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The 4th Amendment Implications of Police Officer Bodycam Footage

The Massachusetts SJC heard arguments in Commonwealth v. Rainey regarding the 4th amendment implications of police officer bodycam footage. In this case, an officer responded to a call at the defendant’s house and had a bodycam recording the outside and what could be seen of the inside of their house without a warrant. The basis for the claim was both the 4th Amendment of the Constitution and Article 14 of the Massachusetts Declaration of Rights.

There were two arguments. The first argument was that it was error to rely on an illegal audio recording to determine that Mr. Rainey had committed a new crime, therefore violating his probation. Here, the illegal audio recording formed the entire basis of the judge’s revocation of Rainey’s probation and drove the result. The Massachusetts Wiretap Statute makes it a crime to “willfully commit an interception, attempt to commit an interception, or procure any other person to commit an interception or to attempt to commit an interception of any wire or oral communication.” An interception means “to secretly hear, secretly record, or aid another to secretly hear or secretly record the contents of any wire or personal communication through the use of any intercepting device by any person other than a person given prior authority by all parties to such communication.”

In Commonwealth v. Yusuf, the SJC addressed privacy concerns of police body cameras recording the inside of people’s homes. This case mainly talked about video recording what was visible in plain view. The body cam was not obvious, and the officer even warned fellow officers that it was there since it wasn’t visible. The exceptions that would make this type of recording admissible are investigating organized crime or responding to a dangerous situation that is more than just an assault and battery. However, there is no exception for recording people in their private homes just because they sought the assistance of police.

The second argument was whether it was wrong to rely on statements that were made to the police over two hours after the incident. These statements were made two hours after the “exciting event” had passed, and the bodycam video did not corroborate the statements either. Hearsay statements (statements outside of court) can qualify as excited utterances if they are made while or immediately after perceiving an event. This allows them to be used in trial. However, here, the statements clearly were not excited utterances. “After two hours, the statements were a product of reflective thought, and lacked the spontaneity that creates the reliability factor underlying the acceptance of excited utterances in evidence.” Further, the injuries and video recording didn’t even match the statements made to police, making them more unreliable.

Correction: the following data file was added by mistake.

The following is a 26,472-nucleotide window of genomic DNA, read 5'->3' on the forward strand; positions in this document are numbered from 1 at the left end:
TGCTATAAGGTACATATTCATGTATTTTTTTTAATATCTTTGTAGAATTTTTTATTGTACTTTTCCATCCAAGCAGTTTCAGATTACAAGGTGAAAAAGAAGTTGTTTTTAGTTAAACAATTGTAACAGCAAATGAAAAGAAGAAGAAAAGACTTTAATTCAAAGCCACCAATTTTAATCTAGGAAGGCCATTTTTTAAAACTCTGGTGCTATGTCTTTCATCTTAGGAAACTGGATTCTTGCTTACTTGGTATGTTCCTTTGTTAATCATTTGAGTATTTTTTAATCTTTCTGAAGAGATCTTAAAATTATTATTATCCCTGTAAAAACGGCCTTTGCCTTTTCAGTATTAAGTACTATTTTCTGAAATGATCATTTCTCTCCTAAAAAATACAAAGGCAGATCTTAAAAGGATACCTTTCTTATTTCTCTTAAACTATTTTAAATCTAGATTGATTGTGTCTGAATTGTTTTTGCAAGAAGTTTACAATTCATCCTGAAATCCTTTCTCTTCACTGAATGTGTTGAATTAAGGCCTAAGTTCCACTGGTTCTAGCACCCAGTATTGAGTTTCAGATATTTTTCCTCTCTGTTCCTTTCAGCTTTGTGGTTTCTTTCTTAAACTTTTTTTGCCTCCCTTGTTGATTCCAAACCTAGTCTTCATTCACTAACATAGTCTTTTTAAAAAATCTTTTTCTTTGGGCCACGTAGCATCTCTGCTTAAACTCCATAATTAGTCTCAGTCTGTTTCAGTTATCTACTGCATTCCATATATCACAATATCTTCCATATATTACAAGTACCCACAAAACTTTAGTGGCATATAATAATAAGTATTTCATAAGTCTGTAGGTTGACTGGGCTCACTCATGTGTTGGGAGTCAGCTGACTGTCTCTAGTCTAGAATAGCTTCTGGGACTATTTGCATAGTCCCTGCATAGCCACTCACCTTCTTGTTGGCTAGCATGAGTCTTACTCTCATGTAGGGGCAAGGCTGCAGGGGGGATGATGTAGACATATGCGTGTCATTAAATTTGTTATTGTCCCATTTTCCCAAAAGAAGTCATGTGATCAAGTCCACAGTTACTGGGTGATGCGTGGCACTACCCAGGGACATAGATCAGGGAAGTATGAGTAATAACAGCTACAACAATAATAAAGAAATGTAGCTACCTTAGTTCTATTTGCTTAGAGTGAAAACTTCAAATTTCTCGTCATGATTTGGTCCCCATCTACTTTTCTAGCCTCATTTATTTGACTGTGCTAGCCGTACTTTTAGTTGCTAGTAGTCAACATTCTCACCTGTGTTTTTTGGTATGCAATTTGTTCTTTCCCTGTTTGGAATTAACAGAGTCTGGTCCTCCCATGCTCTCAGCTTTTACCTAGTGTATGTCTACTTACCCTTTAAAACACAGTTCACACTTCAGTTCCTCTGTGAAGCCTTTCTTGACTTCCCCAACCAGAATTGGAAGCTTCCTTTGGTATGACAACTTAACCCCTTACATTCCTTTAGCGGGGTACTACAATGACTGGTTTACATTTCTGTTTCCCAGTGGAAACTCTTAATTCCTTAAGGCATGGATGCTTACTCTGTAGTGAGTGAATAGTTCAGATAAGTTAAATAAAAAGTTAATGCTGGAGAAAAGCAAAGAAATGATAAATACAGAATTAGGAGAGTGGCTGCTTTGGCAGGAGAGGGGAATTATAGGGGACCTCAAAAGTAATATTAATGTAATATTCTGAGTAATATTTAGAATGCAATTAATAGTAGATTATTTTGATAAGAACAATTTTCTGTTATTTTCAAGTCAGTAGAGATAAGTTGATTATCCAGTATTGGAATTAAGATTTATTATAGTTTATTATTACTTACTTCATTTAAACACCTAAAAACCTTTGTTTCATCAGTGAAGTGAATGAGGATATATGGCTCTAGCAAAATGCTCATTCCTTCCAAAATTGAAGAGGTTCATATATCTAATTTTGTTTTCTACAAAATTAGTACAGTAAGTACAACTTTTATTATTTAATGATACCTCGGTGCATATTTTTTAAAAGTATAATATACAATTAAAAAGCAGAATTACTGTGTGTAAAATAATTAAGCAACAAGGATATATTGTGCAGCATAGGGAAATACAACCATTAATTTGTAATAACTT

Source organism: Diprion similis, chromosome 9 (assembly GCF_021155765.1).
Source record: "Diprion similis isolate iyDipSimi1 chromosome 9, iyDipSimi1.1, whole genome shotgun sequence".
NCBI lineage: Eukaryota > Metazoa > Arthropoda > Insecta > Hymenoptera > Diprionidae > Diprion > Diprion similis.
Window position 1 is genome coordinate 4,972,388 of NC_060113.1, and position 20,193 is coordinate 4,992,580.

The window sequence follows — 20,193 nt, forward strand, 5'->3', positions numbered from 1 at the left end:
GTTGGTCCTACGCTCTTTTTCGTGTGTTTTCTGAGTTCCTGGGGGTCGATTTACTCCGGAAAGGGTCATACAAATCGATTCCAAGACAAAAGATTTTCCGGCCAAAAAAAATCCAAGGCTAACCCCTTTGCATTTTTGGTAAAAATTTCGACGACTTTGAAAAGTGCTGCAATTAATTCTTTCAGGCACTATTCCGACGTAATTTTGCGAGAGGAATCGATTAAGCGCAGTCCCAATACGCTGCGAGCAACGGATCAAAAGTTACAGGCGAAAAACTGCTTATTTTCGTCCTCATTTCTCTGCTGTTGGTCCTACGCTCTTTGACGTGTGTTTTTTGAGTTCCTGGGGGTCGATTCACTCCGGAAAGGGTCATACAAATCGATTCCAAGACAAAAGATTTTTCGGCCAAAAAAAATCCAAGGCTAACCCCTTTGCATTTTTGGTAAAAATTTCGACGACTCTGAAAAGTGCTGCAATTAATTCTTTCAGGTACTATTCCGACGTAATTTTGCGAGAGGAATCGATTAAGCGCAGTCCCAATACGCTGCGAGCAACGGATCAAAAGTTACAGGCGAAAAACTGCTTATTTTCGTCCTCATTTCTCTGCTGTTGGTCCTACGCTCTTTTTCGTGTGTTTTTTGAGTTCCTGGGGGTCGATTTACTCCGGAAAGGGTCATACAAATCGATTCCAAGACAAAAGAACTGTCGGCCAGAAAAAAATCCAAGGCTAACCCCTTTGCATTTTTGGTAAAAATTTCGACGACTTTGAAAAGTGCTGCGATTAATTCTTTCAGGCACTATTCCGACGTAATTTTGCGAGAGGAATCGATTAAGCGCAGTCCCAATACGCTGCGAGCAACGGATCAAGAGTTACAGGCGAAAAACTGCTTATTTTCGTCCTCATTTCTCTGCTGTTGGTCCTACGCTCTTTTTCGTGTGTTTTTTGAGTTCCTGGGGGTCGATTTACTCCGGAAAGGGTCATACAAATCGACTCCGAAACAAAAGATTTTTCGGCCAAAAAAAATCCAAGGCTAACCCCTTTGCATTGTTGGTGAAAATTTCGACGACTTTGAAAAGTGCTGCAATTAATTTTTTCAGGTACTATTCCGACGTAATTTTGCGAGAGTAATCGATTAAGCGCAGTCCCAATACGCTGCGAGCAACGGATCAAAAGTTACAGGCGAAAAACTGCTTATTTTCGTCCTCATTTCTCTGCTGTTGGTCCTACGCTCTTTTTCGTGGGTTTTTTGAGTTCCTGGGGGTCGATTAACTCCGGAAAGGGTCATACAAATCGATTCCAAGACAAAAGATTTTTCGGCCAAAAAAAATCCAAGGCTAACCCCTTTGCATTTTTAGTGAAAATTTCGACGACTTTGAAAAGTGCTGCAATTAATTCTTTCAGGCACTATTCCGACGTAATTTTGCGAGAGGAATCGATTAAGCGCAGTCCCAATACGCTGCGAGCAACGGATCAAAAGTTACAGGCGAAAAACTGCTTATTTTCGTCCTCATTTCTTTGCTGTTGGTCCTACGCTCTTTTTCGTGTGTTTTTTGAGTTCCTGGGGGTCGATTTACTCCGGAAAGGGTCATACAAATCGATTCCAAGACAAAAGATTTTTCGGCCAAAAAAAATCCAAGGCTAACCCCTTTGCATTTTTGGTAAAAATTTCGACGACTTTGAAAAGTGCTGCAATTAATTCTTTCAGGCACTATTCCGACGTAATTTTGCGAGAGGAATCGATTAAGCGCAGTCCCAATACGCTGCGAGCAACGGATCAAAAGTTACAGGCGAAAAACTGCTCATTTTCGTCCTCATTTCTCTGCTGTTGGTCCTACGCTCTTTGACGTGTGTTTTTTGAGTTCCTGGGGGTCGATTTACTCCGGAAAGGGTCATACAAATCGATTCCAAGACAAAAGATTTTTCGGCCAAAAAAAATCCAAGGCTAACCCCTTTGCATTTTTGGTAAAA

“In order to rely on hearsay evidence as the basis for a finding of a violation, the judge must find that the hearsay evidence is substantially reliable.” Massachusetts has a rule for using hearsay in probation violation cases called the “Substantially Reliable Test”.  It lists various factors that can indicate that a hearsay statement is reliable. The factors include the amount of factual detail, whether it was based on personal knowledge, corroboration by other evidence, if it was provided under reliable circumstances, and if it was provided by a witness that is disinterested, so one without a stake in the case. Therefore, if a hearsay statement meets most of these factors, it can be used as the sole evidence of a parole violation.

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